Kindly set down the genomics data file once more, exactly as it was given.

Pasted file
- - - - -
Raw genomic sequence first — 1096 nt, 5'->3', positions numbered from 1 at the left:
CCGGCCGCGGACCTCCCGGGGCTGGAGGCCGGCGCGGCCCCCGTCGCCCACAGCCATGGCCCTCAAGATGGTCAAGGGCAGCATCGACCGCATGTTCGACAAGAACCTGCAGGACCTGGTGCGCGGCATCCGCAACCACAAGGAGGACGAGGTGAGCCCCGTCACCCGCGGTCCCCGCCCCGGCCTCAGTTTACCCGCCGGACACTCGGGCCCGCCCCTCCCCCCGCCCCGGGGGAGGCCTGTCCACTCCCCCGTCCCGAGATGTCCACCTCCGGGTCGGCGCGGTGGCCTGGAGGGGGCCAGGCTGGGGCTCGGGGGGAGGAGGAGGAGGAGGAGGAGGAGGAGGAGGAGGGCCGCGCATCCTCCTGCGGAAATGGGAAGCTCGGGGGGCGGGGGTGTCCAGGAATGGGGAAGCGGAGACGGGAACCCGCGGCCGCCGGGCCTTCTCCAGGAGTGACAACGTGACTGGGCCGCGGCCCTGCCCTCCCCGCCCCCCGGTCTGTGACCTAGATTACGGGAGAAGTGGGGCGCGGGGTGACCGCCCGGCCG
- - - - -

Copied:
Raw genomic sequence first — 1096 nt, 5'->3', positions numbered from 1 at the left:
CCGGCCGCGGACCTCCCGGGGCTGGAGGCCGGCGCGGCCCCCGTCGCCCACAGCCATGGCCCTCAAGATGGTCAAGGGCAGCATCGACCGCATGTTCGACAAGAACCTGCAGGACCTGGTGCGCGGCATCCGCAACCACAAGGAGGACGAGGTGAGCCCCGTCACCCGCGGTCCCCGCCCCGGCCTCAGTTTACCCGCCGGACACTCGGGCCCGCCCCTCCCCCCGCCCCGGGGGAGGCCTGTCCACTCCCCCGTCCCGAGATGTCCACCTCCGGGTCGGCGCGGTGGCCTGGAGGGGGCCAGGCTGGGGCTCGGGGGGAGGAGGAGGAGGAGGAGGAGGAGGAGGAGGAGGGCCGCGCATCCTCCTGCGGAAATGGGAAGCTCGGGGGGCGGGGGTGTCCAGGAATGGGGAAGCGGAGACGGGAACCCGCGGCCGCCGGGCCTTCTCCAGGAGTGACAACGTGACTGGGCCGCGGCCCTGCCCTCCCCGCCCCCCGGTCTGTGACCTAGATTACGGGAGAAGTGGGGCGCGGGGTGACCGCCCGGCCG